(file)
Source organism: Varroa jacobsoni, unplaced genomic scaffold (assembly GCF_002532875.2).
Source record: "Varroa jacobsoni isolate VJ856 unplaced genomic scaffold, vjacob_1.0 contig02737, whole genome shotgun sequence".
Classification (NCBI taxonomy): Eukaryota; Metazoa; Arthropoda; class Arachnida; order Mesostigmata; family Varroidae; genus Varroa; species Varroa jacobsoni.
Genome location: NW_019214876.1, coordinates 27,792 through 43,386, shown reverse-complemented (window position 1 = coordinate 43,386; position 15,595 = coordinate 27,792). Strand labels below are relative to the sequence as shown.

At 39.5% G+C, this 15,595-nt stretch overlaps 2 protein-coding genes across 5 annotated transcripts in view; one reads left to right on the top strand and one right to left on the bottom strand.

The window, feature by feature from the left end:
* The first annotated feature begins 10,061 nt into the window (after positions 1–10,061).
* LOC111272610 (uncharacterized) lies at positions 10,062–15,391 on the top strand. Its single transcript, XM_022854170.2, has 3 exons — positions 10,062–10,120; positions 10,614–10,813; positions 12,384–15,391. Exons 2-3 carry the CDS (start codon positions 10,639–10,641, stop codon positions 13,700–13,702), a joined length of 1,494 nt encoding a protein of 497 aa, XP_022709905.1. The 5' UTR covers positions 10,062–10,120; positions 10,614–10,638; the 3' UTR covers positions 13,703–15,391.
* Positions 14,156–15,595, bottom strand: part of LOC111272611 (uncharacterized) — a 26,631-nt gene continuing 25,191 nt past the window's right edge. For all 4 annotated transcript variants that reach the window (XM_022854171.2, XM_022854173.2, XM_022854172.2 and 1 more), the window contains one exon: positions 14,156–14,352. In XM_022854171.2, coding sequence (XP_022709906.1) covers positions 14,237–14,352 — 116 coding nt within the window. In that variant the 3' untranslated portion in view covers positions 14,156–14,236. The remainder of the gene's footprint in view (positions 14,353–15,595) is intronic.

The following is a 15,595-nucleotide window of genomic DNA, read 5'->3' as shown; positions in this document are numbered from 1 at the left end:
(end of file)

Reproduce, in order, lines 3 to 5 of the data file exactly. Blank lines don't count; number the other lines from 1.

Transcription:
Classification (NCBI taxonomy): Eukaryota; Metazoa; Arthropoda; class Arachnida; order Mesostigmata; family Varroidae; genus Varroa; species Varroa jacobsoni.
Genome location: NW_019214876.1, coordinates 27,792 through 43,386, shown reverse-complemented (window position 1 = coordinate 43,386; position 15,595 = coordinate 27,792). Strand labels below are relative to the sequence as shown.

At 39.5% G+C, this 15,595-nt stretch overlaps 2 protein-coding genes across 5 annotated transcripts in view; one reads left to right on the top strand and one right to left on the bottom strand.